Are you counting the days until you can hand in your notice and leave the working world for good? Before you give up a paycheck, it's best to make certain you can really support yourself without income from an employer.
While it can be hard to make that assessment, watch for these five signs that suggest it's the right time for you to retire.
1. You have plenty of money saved
Savings is crucial for retirement because you can't live on Social Security alone. You'll want to be certain you have enough invested that your nest egg will produce sufficient income for you for the rest of your life.
The exact amount you'll need can vary depending on your spending habits as a retiree, the age at which you'll retire, and the other income sources you'll have.
A good rule of thumb is to aim for 10 times your final salary, but you may want to dig into the specifics and find out exactly how much income your investments will safely produce and compare that to your needs before retiring.
2. You know your withdrawal rate
You can't afford to withdraw too much from your retirement accounts too soon, or you risk those accounts running dry while you're still dependent on them. So before retiring, decide on a safe withdrawal rate.
Experts traditionally recommended following the 4% rule, which stipulates you can withdraw 4% of your balance in year one and adjust upward based on inflation each year without risking running short. Lower projected future returns and longer life expectancies have made this rule outdated, though, so choosing a different percentage or another approach may be best.
Once you know your withdrawal rate, you can see exactly how much income your investments will provide and make sure it's sufficient.
3. You have a Social Security claiming strategy
Social Security benefits work together with your savings to support you. These can be claimed as soon as age 62, but you don't necessarily want to file for them so young.
Before you quit work, make sure you understand how Social Security benefits are calculated as well as the impact of filing on time for benefits, claiming them early, or making a delayed claim. You can sign into your mySocialSecurity account to see what your benefits would be at different ages to help you make that choice.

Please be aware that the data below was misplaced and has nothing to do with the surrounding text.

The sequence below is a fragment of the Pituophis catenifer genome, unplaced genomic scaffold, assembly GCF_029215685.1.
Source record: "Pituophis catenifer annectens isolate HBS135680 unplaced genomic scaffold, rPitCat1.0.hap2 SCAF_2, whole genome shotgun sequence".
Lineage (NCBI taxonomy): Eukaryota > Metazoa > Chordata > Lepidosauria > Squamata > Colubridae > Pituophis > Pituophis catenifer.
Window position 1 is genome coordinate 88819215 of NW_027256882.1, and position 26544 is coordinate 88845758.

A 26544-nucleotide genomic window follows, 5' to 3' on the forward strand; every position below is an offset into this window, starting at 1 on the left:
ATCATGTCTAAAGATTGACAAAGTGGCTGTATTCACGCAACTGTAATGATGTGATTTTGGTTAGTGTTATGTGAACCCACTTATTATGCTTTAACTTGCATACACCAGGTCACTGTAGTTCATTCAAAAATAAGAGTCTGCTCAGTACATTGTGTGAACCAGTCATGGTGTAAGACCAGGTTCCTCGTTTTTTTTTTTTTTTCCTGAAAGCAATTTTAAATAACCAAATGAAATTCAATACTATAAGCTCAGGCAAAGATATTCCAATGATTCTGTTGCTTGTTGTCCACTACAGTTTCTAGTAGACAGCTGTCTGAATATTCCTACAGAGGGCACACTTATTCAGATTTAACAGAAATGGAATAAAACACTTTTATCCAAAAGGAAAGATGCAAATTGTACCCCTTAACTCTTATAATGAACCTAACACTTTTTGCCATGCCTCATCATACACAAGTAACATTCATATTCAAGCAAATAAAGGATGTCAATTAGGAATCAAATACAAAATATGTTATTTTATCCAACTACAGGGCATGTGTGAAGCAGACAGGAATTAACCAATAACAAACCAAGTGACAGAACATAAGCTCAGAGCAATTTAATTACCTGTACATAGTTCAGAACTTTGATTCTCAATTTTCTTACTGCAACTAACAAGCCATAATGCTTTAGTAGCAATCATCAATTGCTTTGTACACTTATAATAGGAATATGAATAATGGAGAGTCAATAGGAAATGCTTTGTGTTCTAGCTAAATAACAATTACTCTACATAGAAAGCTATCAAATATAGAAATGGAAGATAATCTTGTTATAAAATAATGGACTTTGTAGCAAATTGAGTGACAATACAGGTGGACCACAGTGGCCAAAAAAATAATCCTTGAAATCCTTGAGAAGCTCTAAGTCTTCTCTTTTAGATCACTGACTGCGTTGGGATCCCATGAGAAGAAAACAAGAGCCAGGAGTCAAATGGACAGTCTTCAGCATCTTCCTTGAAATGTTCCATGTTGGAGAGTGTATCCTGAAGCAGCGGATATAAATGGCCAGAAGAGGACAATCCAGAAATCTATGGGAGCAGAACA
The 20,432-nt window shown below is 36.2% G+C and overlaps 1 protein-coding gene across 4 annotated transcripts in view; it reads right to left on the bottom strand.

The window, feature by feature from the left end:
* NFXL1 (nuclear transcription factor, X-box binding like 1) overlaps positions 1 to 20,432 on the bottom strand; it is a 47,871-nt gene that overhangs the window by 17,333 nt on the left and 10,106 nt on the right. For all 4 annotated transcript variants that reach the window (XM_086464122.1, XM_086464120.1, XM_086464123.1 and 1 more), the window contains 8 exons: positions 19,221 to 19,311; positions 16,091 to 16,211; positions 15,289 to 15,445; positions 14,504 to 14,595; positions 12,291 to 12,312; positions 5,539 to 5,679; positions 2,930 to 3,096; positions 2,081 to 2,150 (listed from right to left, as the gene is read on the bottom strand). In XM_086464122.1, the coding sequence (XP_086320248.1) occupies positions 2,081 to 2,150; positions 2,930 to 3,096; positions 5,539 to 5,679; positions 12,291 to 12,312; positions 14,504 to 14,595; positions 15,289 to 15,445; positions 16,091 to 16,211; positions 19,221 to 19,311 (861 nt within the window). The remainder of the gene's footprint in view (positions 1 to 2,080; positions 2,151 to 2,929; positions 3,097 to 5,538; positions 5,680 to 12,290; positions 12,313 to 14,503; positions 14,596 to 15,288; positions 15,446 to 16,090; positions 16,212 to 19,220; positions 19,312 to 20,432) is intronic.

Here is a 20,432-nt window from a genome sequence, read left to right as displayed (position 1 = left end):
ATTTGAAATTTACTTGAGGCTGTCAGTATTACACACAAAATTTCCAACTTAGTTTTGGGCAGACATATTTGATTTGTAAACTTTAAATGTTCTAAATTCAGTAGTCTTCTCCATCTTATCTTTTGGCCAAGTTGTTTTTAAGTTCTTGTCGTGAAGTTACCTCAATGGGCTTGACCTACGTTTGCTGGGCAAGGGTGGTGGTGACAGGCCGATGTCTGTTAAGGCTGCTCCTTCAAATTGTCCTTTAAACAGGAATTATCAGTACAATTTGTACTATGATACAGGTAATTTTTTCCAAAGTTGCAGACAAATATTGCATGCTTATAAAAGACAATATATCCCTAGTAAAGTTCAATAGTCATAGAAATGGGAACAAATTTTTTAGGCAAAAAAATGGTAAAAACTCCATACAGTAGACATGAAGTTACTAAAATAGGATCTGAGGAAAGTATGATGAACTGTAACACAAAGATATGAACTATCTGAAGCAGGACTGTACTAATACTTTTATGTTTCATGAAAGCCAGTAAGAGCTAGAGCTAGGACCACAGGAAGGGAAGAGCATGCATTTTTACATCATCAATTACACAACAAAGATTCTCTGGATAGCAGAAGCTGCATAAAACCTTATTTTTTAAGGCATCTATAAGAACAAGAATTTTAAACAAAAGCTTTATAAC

Once you've chosen your claiming strategy, you can decide if you need to wait longer to retire in order to claim at your desired age.
4. You've made a budget
Making a budget helps you see how far your retirement money will go — and if it will stretch enough to fully support you. Factor in all the new costs you may incur, including travel expenses and the costs of any new hobbies you may want to indulge in as a retiree.
Your budget may show that your savings and Social Security provide plenty of income to support you — but it may also reveal you'll fall short and might not be ready to retire.
5. You understand the tax rules
Finally, you need to know how you'll be taxed as a retiree so you can see how much income will be left over — and whether relocating may be worth it.
Some states have more favorable tax rules for seniors than others, so research what local taxes and federal taxes you'll be responsible for. Then make a choice about where you'll spend your later years and see if you'll have enough after-tax income to fund your retirement.
By taking these steps, you'll hopefully confirm you're really ready to retire and you won't find yourself faced with financial regrets after giving notice.
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